From our Executive Director: Field Notes from Northern Exposure 2024

From our Executive Director: Field Notes from Northern Exposure 2024

The Sunset Theatre.

The 2024 Northern Exposure conference brought together arts managers, festival directors, artists, emergency responders and community recovery specialists in sunny Wells, BC. Elyssia Sasaki of Island Mountain Arts—in partnership with Elliott Hearte of Arts BC and Carla Stephenson of the Rural Arts Inclusion Lab—welcomed us into conversations about how to prepare for extreme climate events as we go about managing our organizations, particularly when planning for large-scale events.

A session titled “What Happened Last Summer?” brought the urgency of this conversation to the forefront. 2 Rivers Remix, an organization that hosts an annual outdoor “feast of contemporary Indigenous music and culture,” began in Lytton, BC. Technical Director James Still spoke of the challenges of pivoting an entire year of programming following the fire that burned 80 per cent of the village of Lytton in 2021. Focusing now on pop-up events in highly rural and remote communities and reserves, the organization is working to balance increasing festival attendance with the complexity of hosting live events in areas with few services and amenities.

When Nimble Fingers Folk Festival delayed the start of its 2023 festival due to forest fires blocking the highway to the event, it managed to offer a scaled-back presentation of music at a borrowed venue (a racetrack campsite!) to a smaller crowd of folks who were willing to reroute. Staring down what is likely to be another intense fire season, it has already made the call to cancel its 2024 festival, giving staff a chance to recover and regroup. Festival Director Peter Mynett left us with two equally pressing questions:

  • When is it safe to host events now?
  • What are the short- and long-term consequences for our communities if we don’t host these events?

While these stories felt overwhelming, the good news is that there are many skilled planners and first responders who are ready to act in the event of an emergency. As arts organizers, we don’t need to reinvent their planning, but we do need to build relationships with these regional officials and communicate proactively with them about our plans.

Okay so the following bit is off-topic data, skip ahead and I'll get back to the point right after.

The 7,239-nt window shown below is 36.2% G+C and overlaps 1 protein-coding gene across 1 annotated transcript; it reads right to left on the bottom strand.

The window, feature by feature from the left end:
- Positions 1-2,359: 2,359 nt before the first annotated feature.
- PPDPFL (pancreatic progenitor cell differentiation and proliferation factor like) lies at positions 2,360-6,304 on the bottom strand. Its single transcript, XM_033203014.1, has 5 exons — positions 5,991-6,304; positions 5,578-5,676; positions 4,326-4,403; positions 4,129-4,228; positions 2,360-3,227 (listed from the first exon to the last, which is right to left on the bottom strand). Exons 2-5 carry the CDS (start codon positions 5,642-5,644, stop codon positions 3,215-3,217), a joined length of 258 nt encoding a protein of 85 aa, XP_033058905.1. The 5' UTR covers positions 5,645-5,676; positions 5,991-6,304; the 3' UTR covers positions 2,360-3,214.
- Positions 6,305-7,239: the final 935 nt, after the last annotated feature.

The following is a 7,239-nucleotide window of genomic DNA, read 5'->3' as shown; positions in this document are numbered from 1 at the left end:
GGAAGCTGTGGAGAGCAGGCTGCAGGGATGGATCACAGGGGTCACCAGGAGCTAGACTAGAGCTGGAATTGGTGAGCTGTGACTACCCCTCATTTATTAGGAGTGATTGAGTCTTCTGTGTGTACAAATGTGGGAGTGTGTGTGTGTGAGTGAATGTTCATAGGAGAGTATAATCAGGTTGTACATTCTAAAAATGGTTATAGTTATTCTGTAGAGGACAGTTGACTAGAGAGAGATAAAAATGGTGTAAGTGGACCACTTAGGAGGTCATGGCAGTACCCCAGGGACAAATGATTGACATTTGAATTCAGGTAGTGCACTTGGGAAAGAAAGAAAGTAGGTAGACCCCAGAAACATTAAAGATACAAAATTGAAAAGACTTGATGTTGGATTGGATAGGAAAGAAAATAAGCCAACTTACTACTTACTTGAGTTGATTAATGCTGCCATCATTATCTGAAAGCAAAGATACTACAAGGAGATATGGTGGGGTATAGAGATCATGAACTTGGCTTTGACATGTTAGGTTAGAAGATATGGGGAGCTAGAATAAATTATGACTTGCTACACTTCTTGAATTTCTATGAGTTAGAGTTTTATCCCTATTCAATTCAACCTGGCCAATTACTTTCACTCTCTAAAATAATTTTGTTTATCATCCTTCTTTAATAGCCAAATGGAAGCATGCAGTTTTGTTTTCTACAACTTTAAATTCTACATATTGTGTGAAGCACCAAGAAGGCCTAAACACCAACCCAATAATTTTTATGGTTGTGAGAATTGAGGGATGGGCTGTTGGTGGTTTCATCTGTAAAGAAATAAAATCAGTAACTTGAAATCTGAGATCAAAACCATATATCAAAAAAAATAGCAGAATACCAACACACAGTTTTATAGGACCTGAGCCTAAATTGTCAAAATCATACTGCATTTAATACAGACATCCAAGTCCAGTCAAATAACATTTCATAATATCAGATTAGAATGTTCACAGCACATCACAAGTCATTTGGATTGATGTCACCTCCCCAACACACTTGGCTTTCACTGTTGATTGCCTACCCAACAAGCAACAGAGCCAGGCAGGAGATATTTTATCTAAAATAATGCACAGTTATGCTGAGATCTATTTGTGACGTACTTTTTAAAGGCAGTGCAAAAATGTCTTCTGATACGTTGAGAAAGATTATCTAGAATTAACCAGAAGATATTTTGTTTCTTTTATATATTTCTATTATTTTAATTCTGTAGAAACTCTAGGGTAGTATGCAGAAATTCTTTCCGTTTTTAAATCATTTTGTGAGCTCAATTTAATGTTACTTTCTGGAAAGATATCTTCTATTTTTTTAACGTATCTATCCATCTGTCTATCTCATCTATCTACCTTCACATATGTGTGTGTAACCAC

Irene Israel, the Manager of Emergency Program Services for the Cariboo Regional District, encourages any organization hosting a large event to let its municipality and district know about its plans well in advance. In a town like Wells, with a population of approximately 220, the swell of people attending its annual arts festival (an additional 2,000) creates considerable shifts in emergency management strategies and responses.

Isreal also emphasised that emergency preparedness begins with making preparations for ourselves, our households and our loved ones. Keeping emergency kits at home is critical; she also recommended signing up for emergency alerts when travelling. Text-based notifications from the municipality or district you’re visiting will ensure you’re up to speed on any critical news while there.

Deb Borsos, a community recovery operations specialist based in Argenta, reminded us about the importance of supporting entities like our local radio stations; in emergency scenarios and throughout recovery, these highly local outlets often provide the most timely and relevant information.

A visual artist herself, Borsos shaped many of the week’s exercises, from a hazard-identification walk through the streets of Wells, to a tabletop emergency planning exercise in which teams strategized getting crowds to safety during a hypothetical festival with an encroaching wildfire.

One of the most empowering messages of the Northern Exposure gathering was that the arts are not only impacted by events outside of our control; we also have a critical role to play in helping communities recover after disaster strikes.

Scotia Monkivitch, Executive Officer of Australia’s Creative Recovery Network, joined us virtually from Brisbane to share the network’s experiences bringing the arts into conversations with other systems actors and sharing the value the arts can bring to emergency planning and recovery work.

Monkivitch believes that imagination is the biggest gift the arts can bring this work. The arts can add value to existing community preparedness activities, “deepening a relational, people-centred approach.” Even before disaster strikes, the social infrastructure that the arts provide can have a significant impact on community resilience. Monkivitch highlighted research demonstrating that “more durable social connections means that recovery happens faster.”

The network recently launched a handbook providing practical advice and best practices for those looking to learn more about creative approaches to emergency preparedness, response and recovery.

What I’m taking away from my time in Wells is that it’s never too late to think about preparing an arts organization for an emergency. I encourage my colleagues to reach out to their municipalities and regional districts to share information and open a line of dialogue; when the time comes for a thoughtful, coordinated emergency response, you’ll be grateful to have those connections in place.

Do you have an event coming up this summer? There are some fantastic resources out there to help keep staff and event-goers safe. Take a look at Actsafe’s resources on managing heat risk or its recent webinar Hot and Smoky: A New Normal about managing the challenges of heat and wildfire smoke.

A little bit of planning will go a long way to helping everyone stay safe and have more fun while enjoying art this year.

Kallee Lins is the Executive Director of the West Kootenay Regional Arts Council.